Review: Fault Lines

Emily Itami’s debut novel centers on Mizuki, a Japanese housewife who has all she could ask for, two lovely children, a hardworking husband, and an apartment with a great view of Tokyo. Until she meets Kiyoshi, a successful entrepreneur, with whom she will rediscover herself and doubt her decisions. 

Halfway through the book, I knew it was going to be a 5-star read for me. The prose was vivid with a witty sense of humor, making me giggle and squeal on several occasions. It also made me fall in love with Tokyo, a city I’ve never been to, but the descriptions were so evocative it felt as if I were walking there side by side with Mizuki. It was also a great opportunity to learn about Japan’s culture.

What stood out the most for me was the main character herself. I’m not married nor have children, but Mizuki’s internal monologues were relatable. The gap between the story and the reader was anything but distant. It was easy to comprehend the reasons behind her actions without judging her.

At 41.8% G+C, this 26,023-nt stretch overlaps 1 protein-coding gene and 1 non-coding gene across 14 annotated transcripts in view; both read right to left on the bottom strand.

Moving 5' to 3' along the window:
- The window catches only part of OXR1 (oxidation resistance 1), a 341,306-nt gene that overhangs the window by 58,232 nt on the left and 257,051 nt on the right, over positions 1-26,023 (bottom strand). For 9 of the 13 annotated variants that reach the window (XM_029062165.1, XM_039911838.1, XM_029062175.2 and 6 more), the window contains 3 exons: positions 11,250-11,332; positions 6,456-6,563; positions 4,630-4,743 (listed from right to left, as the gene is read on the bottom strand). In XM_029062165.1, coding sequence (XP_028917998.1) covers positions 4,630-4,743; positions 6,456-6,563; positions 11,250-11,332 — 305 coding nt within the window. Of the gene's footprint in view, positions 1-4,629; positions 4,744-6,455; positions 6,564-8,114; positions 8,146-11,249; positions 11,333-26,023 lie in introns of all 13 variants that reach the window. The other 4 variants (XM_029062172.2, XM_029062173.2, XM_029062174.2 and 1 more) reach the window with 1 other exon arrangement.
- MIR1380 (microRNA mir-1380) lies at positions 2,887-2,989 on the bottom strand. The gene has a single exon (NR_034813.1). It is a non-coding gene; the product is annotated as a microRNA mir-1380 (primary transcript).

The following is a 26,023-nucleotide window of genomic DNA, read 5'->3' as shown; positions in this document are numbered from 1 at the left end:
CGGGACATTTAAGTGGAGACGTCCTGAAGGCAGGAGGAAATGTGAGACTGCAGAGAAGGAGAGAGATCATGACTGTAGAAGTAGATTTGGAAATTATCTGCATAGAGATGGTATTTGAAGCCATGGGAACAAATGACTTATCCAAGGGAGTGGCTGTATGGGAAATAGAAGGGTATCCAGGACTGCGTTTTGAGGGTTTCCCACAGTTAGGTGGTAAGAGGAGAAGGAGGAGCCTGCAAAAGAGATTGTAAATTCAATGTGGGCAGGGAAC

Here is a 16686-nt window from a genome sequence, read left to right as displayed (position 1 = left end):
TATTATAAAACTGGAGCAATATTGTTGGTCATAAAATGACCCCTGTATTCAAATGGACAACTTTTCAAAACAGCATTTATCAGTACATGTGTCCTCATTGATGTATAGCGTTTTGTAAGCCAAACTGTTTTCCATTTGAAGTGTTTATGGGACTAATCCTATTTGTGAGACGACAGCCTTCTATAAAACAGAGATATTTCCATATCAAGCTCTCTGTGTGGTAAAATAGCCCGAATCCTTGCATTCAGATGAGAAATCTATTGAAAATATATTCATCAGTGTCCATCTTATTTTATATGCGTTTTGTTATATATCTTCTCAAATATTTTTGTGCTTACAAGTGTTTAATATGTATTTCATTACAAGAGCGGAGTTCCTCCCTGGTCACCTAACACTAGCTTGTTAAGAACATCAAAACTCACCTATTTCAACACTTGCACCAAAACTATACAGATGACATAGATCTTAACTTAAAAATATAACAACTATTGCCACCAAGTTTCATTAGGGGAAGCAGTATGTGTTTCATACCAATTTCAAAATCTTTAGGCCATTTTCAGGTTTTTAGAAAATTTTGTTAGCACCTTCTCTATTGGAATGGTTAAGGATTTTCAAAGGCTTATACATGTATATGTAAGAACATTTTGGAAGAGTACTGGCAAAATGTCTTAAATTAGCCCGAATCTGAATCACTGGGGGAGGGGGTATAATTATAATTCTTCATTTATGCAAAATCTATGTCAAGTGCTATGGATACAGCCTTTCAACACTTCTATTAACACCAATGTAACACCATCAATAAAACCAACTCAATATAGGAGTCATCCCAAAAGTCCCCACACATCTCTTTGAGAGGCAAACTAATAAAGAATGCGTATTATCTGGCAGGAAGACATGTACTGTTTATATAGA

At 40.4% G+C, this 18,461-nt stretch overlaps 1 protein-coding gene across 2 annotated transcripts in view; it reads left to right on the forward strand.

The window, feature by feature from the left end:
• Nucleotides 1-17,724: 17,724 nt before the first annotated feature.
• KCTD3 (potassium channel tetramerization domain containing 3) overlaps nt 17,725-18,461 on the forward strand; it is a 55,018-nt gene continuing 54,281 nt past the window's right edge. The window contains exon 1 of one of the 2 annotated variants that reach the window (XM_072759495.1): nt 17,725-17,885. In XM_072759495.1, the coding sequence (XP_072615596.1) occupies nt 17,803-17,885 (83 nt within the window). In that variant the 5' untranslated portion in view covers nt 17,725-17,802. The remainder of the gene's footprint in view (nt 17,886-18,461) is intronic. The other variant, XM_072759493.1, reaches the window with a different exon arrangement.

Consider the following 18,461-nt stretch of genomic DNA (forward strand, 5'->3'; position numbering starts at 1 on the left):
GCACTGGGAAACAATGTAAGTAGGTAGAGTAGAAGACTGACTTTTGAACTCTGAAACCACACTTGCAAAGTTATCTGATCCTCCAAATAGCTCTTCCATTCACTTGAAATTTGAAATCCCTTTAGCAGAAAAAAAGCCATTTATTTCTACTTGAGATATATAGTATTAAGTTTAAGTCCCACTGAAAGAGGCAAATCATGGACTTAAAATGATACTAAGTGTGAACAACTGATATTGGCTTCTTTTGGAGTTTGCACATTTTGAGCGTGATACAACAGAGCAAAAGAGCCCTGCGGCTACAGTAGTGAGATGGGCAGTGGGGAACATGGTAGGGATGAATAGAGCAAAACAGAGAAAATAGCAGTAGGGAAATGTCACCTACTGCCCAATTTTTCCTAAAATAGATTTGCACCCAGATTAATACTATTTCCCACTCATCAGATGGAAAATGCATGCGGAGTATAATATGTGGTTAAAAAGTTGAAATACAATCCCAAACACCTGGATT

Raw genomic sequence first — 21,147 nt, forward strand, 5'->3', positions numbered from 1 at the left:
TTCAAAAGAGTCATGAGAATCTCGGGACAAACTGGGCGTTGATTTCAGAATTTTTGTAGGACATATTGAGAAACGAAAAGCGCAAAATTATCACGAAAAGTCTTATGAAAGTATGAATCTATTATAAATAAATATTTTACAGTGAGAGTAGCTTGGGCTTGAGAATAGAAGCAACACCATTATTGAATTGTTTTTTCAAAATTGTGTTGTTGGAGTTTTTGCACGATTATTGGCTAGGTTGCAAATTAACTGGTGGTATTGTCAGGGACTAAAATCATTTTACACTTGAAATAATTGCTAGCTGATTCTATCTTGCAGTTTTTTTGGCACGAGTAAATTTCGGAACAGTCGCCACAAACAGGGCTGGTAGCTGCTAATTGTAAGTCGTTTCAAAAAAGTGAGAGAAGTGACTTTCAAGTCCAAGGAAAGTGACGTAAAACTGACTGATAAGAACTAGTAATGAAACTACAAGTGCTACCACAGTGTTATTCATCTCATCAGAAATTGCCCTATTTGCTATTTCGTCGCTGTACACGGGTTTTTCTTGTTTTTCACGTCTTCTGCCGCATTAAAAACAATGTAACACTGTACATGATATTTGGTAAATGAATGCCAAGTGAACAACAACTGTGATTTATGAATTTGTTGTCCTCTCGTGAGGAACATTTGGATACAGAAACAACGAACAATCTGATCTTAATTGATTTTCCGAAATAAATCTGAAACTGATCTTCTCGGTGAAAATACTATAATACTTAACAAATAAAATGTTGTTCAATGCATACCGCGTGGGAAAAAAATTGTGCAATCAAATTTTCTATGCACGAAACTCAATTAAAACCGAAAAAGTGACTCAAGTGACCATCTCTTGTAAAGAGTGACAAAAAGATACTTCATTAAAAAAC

The ending was realistic and bittersweet. Definitely worth the read!

Having a secret makes me feel like nobody owns me, and that any opinion of me could always be inaccurate; no one has the whole picture, so it’s like trying to judge somebody’s appearance from a shard of broken mirror.

Emily Itami, Fault Lines